NORTH PORT, Fla. — Austin Riley is a franchise cornerstone for the Braves.
That’s the implication when an organization signs a player to a 10-year, $212 million contract extension. Riley is a big part of the Braves’ core.
Last summer, he spent a few months as a realistic MVP candidate. Now, he’s looking to continue his ascension in the game.
Ahead of opening day, The Atlanta Journal-Constitution did Q&As with several key Braves players.
Q: With Dansby Swanson gone, how comfortable are you stepping into a larger leadership role going forward?
A: I’m ready to (do) whatever the situation calls (for). Dansby, obviously we’re gonna miss him as a leader, on and off the field. I’ve said it a ton of times and I’ll say it again: (President of baseball operations) Alex (Anthopoulos) has done a good job of getting good dudes. I don’t think there’s going to be a situation where one guy is going to have to say something. I think the clubhouse monitors itself. To me, I’m gonna be a guy – and I’ve always wanted to be this guy – (that’s) just someone that guys can come up to for whatever. Whatever this situation is, I’m gonna be there to listen and be a teammate that’s there to help.
Q: You know how a clubhouse works, and the rest of us do not. Is it more beneficial to have a bunch of guys who can lead versus one guy who’s expected to lead?
A: There’s something to be said about a team that has a bunch of guys that have the same mindset, the same goals. The clubhouse camaraderie is second to none. We’re always kind of on the same page, for the most part. 162 (games) is a long season, and the tighter you can be as a group, I think the better. And that’s what we’ve kind of established here. I think it’s good.
Q: If you could go back and tell yourself – the kid who came out of high school and entered the organization – one main lesson you’ve learned up here, what would it be?
A: Trust the process. For sure, trust the process. I was 0-for-23, or something, before I got my first professional hit, like 14 strikeouts. I was getting tweeted that I was gonna be a pitcher by September. Those failures are what made me into the player I am today. I think it’s like I said, just trust the process and know it’s a game of failure and know that you’re gonna come out as a better player at the end of it.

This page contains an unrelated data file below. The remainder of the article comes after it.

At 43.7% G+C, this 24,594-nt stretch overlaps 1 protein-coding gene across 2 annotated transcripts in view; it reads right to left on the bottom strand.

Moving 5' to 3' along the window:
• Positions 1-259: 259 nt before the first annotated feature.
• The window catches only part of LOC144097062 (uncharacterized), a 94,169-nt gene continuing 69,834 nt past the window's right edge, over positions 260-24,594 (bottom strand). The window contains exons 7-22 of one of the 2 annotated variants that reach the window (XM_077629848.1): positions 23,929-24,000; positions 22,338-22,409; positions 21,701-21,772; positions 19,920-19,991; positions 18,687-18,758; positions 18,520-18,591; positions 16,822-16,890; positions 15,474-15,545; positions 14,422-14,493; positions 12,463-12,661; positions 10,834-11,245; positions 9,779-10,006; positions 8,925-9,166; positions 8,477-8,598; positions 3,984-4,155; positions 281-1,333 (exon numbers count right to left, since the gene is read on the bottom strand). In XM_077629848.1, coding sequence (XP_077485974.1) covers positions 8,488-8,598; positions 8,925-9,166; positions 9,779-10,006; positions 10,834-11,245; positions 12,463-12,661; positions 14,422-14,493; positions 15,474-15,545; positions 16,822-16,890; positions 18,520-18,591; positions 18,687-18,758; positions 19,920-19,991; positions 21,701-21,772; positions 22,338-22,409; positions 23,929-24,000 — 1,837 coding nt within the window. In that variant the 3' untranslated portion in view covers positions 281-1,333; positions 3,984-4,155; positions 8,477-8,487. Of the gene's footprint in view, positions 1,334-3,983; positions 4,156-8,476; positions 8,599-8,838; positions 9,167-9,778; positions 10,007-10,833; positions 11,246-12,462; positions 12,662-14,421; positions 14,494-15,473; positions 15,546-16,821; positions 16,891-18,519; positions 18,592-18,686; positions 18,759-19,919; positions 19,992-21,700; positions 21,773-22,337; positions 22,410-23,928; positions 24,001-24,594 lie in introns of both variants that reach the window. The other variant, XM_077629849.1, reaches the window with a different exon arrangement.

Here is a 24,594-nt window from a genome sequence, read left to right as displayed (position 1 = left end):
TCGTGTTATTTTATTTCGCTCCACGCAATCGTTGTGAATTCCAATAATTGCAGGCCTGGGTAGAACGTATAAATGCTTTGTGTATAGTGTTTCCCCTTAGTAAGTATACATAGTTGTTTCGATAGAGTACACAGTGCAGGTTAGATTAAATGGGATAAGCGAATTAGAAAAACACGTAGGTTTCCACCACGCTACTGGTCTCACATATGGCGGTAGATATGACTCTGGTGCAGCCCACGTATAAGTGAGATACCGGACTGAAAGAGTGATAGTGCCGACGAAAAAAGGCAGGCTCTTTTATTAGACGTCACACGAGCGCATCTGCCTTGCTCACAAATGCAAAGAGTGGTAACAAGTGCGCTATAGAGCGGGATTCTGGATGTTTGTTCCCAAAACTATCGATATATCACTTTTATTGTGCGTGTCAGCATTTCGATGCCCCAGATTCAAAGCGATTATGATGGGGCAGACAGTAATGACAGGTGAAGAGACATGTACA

(The first recorded stats for Riley’s pro career say he went 1-for-22 with 11 strikeouts in rookie ball to begin his career. In that 2015 season, he ended up hitting .304 with a .933 OPS. Things have worked out since for him.)
Q: When you were so young, how did you deal with the tweets and the posts from people you didn’t even know?
A: For me, I like it. I think it’s fun. You’re callousing your mind to be tough and mentally strong. In this game, you gotta be that. For me, it helps. It strengthens your mind.
Q: You’ve said you’re now working with a mental skills coach. How’s that going?
A: Oh, it’s good. It’s great. Learning to, more or less, rewire your brain to think of situations of just the awareness of, when you do go through those struggles, what’s prolonging it? Whether it’s a mechanical issue, (or) maybe it could be just a 100% mental issue. Maybe you’re mentally tired, and it’s just like, can I step away and be aware of what’s the cause, and then come up with a plan or a solution for that.
Q: I don’t know if you remember this, but last year I asked you who would have a breakout season (for the Braves). You said Kyle Wright. You nailed it. Who’s your pick for this year? No pressure.
(After thinking about it for a minute, Riley asks if he can think about it for a bit. So, stay tuned.)
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